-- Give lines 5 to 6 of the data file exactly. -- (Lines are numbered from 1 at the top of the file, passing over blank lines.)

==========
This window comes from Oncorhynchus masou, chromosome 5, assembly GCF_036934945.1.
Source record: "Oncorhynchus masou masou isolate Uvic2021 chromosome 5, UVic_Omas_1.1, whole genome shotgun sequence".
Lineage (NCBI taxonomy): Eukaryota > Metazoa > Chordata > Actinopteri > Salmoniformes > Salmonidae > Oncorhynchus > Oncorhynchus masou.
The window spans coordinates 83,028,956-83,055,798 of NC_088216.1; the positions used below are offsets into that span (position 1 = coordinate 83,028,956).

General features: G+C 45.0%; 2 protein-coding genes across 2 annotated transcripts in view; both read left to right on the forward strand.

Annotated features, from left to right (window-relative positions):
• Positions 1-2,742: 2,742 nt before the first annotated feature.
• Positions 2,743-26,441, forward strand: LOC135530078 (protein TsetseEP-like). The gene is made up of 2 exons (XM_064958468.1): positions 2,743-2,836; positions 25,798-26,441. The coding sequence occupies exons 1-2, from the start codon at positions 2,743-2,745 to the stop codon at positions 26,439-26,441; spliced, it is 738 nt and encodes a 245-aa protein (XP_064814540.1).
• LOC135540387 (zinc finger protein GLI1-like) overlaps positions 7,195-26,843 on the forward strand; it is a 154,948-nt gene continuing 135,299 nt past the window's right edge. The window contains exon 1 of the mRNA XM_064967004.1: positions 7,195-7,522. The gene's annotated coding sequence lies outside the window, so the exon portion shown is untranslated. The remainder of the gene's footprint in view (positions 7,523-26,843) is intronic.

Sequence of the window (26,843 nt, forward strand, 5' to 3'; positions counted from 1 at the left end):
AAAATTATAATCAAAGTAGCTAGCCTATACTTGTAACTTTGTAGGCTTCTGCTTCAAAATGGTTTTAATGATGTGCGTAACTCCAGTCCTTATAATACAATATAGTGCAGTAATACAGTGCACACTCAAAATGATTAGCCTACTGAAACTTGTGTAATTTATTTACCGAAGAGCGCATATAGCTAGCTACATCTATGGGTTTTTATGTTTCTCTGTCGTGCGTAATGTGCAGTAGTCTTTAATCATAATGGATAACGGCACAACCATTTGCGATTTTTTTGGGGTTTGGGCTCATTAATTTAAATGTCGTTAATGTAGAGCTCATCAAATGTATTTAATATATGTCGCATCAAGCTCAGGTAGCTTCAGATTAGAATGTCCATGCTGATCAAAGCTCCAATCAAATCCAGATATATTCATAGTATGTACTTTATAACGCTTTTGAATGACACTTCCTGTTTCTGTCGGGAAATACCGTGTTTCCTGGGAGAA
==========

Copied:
General features: G+C 45.0%; 2 protein-coding genes across 2 annotated transcripts in view; both read left to right on the forward strand.

Annotated features, from left to right (window-relative positions):